● Low-Cost Storage - It’s easy to focus on the packaging, processing, and shipping perks, but there’s something to be said for being able to store all of your inventory in well-maintained warehouses. This means you won’t have to pay to rent or purchase property just for storage. It also means that you won’t have to rely on a small, third-party inventory management business that may not be as dependable or as cost-effective as a larger company like Amazon.
● A Lot of Fees - Amazon FBA is all about convenience, but that convenience comes at a cost. You will have to pay certain fees just to maintain your Amazon FBA account (per unit sold or a standard monthly fee), in addition to referral fees, fulfillment fees (to actually ship your products), and potentially other costs depending on the nature of your business.
● High Return Rate - Amazon FBA makes it pretty easy for customers to return products, which incentivizes consumers to buy things from Amazon on a “trial” basis. So, rather than buying with the intention of keeping a product, some Amazon customers may buy something, use it a little, and send it right back. You’ll lose that sale, regardless of the condition of the product when it is returned.
● No Long-Term Marketing Funnel - Many eCommerce businesses are designed to actually lose money on the first sale because they expect to make long-term revenue on repeat customers. However, when you sell with Amazon FBA, you have no way to get a customer’s info to market to them in the future. Instead, you essentially just make a sale and the relationship is (by and large) over between you and that particular customer.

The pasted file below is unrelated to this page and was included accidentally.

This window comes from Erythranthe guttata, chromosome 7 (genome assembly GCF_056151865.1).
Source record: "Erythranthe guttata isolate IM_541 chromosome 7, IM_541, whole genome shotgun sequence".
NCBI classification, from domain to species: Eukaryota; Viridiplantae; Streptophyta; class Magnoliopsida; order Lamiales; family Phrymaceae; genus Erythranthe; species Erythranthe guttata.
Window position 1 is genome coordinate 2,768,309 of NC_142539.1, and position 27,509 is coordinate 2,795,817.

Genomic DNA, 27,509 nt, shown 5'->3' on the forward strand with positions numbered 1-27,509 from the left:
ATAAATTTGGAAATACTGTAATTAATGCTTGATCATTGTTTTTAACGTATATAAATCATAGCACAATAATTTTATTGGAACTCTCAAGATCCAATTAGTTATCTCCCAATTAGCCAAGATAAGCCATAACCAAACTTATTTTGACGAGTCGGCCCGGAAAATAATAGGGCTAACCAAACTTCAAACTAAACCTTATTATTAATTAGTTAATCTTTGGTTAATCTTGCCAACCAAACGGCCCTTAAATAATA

● The Cheapest Product Wins - Amazon’s infamous “Buy Box” can make or break the popularity of your product. However, Amazon FBA generally assigns the Buy Box to the cheapest available version of a given product. If you’re not offering the cheapest version, you can say goodbye to a huge share of potential sales.
● Limited Transparency - Amazon can change its terms of service at any given moment, which puts your business at the whims of a huge and largely unknowable corporation. Your account could potentially be suspended, effectively closing your business, without a transparent process to understand why or try to reverse the decision.
Shopify’s platform makes it easy to create and run an eCommerce store with very little overhead. With Shopify, you can essentially make a retail website from the ground up, even if you have no knowledge of coding or web design. Then, you can sell the products you want to sell while still maintaining a high degree of control over your business.